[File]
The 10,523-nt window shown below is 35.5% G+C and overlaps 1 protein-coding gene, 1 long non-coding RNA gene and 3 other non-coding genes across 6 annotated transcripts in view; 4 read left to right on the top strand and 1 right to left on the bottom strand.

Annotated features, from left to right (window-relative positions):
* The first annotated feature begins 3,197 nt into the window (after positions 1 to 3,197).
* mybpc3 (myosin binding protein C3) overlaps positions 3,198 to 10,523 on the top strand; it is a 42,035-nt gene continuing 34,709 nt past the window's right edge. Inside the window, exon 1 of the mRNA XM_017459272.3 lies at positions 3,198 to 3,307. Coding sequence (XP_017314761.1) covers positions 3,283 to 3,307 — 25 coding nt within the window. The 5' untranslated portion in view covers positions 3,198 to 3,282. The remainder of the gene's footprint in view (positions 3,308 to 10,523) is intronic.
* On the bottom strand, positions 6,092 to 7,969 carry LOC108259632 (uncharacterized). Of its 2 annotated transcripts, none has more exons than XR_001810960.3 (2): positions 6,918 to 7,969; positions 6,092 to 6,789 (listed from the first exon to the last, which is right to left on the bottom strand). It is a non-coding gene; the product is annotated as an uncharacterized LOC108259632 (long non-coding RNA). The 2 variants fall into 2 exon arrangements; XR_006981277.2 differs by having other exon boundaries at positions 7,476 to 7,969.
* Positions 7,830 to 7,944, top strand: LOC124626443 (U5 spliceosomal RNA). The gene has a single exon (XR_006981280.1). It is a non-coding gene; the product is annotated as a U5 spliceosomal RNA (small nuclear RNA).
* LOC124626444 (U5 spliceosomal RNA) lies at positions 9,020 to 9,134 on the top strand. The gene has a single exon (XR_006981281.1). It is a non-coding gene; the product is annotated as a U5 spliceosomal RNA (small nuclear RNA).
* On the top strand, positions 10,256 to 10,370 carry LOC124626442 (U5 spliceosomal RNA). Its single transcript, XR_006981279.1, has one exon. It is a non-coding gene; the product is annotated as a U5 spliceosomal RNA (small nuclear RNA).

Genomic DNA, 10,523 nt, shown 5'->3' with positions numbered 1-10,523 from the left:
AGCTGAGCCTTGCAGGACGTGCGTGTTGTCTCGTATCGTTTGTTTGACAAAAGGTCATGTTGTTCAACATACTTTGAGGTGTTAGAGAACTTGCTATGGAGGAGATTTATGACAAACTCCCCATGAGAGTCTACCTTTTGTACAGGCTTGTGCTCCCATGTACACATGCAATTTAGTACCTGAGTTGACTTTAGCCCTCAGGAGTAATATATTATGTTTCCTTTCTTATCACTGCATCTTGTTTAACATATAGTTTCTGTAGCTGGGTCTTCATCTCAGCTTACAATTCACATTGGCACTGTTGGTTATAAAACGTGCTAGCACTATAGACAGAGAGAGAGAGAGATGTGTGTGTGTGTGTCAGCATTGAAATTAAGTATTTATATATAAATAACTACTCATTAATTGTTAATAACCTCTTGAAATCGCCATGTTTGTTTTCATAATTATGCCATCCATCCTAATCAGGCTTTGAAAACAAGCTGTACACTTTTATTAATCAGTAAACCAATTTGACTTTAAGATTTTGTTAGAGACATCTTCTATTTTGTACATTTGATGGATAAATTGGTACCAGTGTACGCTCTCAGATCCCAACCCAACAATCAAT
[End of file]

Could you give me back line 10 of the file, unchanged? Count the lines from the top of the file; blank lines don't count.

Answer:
AGCTGAGCCTTGCAGGACGTGCGTGTTGTCTCGTATCGTTTGTTTGACAAAAGGTCATGTTGTTCAACATACTTTGAGGTGTTAGAGAACTTGCTATGGAGGAGATTTATGACAAACTCCCCATGAGAGTCTACCTTTTGTACAGGCTTGTGCTCCCATGTACACATGCAATTTAGTACCTGAGTTGACTTTAGCCCTCAGGAGTAATATATTATGTTTCCTTTCTTATCACTGCATCTTGTTTAACATATAGTTTCTGTAGCTGGGTCTTCATCTCAGCTTACAATTCACATTGGCACTGTTGGTTATAAAACGTGCTAGCACTATAGACAGAGAGAGAGAGAGATGTGTGTGTGTGTGTCAGCATTGAAATTAAGTATTTATATATAAATAACTACTCATTAATTGTTAATAACCTCTTGAAATCGCCATGTTTGTTTTCATAATTATGCCATCCATCCTAATCAGGCTTTGAAAACAAGCTGTACACTTTTATTAATCAGTAAACCAATTTGACTTTAAGATTTTGTTAGAGACATCTTCTATTTTGTACATTTGATGGATAAATTGGTACCAGTGTACGCTCTCAGATCCCAACCCAACAATCAAT